I suppose data is just as intangible as carbon dioxide in the atmosphere. You know, if you don’t see it, how can you understand this sort of thing? So, in terms of data centers and service providers, I think the industry has an obligation to be more sustainable because we’re becoming increasingly reliant on the sector, and it is expanding. If you think about it, there’s nothing in history that compares in terms of speed and scale of expansion. From the introduction of the World Wide Web in 1989, until now, this sector has grown to approximately seven million data centers around the world which is absolutely astonishing, and 62% or more of the population are connected digitally. While this varies according to different sources, it’s estimated that data center energy consumption is 1% to 3% of the electricity generated globally, and it’s going up. Even though individual data centers are becoming more efficient, because the number of data centers keeps increasing, the industry’s consumption is going up. Again, while it depends on which source you look at, the CO2 emissions of this industry are alleged to be comparable to those emitted, by the pre-Covid19 airline industry. So, it is considerable, and saying, “Oh, it’s only 1% of global CO2 emissions” is nonsense. That doesn’t mean anything, because we all know that 1% is a hell of a lot.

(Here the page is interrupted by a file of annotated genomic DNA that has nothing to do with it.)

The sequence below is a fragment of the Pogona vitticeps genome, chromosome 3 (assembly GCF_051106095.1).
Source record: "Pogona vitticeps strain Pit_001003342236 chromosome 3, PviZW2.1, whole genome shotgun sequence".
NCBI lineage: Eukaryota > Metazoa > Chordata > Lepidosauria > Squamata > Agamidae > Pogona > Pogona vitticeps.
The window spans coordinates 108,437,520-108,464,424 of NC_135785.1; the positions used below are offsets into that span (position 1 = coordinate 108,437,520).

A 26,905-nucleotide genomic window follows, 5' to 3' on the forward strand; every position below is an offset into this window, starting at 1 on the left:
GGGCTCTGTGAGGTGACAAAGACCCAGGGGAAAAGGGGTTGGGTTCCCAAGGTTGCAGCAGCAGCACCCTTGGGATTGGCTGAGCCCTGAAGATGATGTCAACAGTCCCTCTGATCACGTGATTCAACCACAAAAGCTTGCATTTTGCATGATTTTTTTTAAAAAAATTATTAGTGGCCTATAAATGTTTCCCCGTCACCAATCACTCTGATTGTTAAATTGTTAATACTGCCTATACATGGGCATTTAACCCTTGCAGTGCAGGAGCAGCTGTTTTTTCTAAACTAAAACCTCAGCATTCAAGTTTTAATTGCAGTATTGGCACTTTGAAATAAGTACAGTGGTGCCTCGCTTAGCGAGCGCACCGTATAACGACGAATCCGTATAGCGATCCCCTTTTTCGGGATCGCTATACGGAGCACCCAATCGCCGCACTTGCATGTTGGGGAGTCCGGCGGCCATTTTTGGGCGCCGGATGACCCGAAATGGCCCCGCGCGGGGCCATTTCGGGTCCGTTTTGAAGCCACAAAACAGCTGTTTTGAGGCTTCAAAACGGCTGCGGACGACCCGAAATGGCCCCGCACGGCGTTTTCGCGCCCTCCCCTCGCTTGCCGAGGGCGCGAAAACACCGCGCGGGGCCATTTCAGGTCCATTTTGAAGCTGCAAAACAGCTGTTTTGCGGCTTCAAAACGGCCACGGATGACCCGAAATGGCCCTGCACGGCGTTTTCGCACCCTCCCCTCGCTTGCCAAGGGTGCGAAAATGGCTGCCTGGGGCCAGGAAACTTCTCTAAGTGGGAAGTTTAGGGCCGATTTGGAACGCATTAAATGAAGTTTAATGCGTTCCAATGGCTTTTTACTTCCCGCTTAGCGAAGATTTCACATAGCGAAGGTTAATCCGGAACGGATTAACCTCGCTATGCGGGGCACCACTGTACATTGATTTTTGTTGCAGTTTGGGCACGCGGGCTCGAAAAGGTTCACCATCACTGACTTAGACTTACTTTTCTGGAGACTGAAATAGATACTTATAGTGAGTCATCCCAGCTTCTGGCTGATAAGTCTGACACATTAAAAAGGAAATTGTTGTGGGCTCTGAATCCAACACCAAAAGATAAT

The data center industry has been focused on energy operation and energy efficiency, which has a lot to do with legislative drivers. So, today, big organizations say, “Oh, we’re really green, we’re really sustainable or net-zero”, because they’ve built wind turbines, solar farms etc. to power their data centers, but that’s only a fraction of the story because of course, every center, particularly large ones, contain millions of servers which are, in essence computers without screens, which store and process data. Manufacturing these servers comes at a cost to the environment. And then, there’s networking equipment, which ensures connectivity in the center and out to the outside world. But also the infrastructure of the building itself and all the mechanical electrical equipment inside etc.